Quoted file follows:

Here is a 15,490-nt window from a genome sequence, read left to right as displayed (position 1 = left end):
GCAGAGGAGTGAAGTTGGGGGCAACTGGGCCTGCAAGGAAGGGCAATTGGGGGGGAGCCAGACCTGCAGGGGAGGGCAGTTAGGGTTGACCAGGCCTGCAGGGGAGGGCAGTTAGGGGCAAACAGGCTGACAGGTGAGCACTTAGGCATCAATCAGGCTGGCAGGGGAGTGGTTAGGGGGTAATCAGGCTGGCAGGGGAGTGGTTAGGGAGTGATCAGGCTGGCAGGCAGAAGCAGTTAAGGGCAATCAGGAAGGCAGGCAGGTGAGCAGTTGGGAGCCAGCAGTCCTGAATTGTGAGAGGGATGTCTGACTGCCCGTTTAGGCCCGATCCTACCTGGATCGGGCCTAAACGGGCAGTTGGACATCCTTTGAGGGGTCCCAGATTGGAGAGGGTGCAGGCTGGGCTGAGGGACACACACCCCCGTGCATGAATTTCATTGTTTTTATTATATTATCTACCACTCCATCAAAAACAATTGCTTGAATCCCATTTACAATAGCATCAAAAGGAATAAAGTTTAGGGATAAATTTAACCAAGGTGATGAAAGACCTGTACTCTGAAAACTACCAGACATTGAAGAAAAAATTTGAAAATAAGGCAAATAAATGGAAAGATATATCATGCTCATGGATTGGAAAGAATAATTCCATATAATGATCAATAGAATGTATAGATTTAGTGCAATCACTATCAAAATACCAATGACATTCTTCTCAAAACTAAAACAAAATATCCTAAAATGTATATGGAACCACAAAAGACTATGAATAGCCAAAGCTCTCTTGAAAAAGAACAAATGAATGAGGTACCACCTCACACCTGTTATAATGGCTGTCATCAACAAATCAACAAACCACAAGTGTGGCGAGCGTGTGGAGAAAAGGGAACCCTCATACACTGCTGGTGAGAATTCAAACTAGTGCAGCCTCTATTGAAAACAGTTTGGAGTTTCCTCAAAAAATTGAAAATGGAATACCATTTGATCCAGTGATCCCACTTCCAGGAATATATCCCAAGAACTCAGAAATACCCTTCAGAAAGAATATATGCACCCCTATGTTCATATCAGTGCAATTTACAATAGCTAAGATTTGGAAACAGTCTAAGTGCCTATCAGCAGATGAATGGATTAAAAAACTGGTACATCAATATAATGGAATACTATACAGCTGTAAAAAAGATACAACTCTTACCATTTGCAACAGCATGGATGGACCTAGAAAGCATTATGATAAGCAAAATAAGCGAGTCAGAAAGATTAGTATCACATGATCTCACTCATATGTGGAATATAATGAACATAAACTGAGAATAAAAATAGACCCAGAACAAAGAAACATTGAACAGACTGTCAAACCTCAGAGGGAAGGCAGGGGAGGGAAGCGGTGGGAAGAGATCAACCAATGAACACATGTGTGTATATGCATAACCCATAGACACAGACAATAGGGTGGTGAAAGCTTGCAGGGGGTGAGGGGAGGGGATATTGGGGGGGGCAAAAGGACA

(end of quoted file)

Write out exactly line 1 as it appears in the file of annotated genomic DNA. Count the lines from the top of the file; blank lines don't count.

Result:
Here is a 15,490-nt window from a genome sequence, read left to right as displayed (position 1 = left end):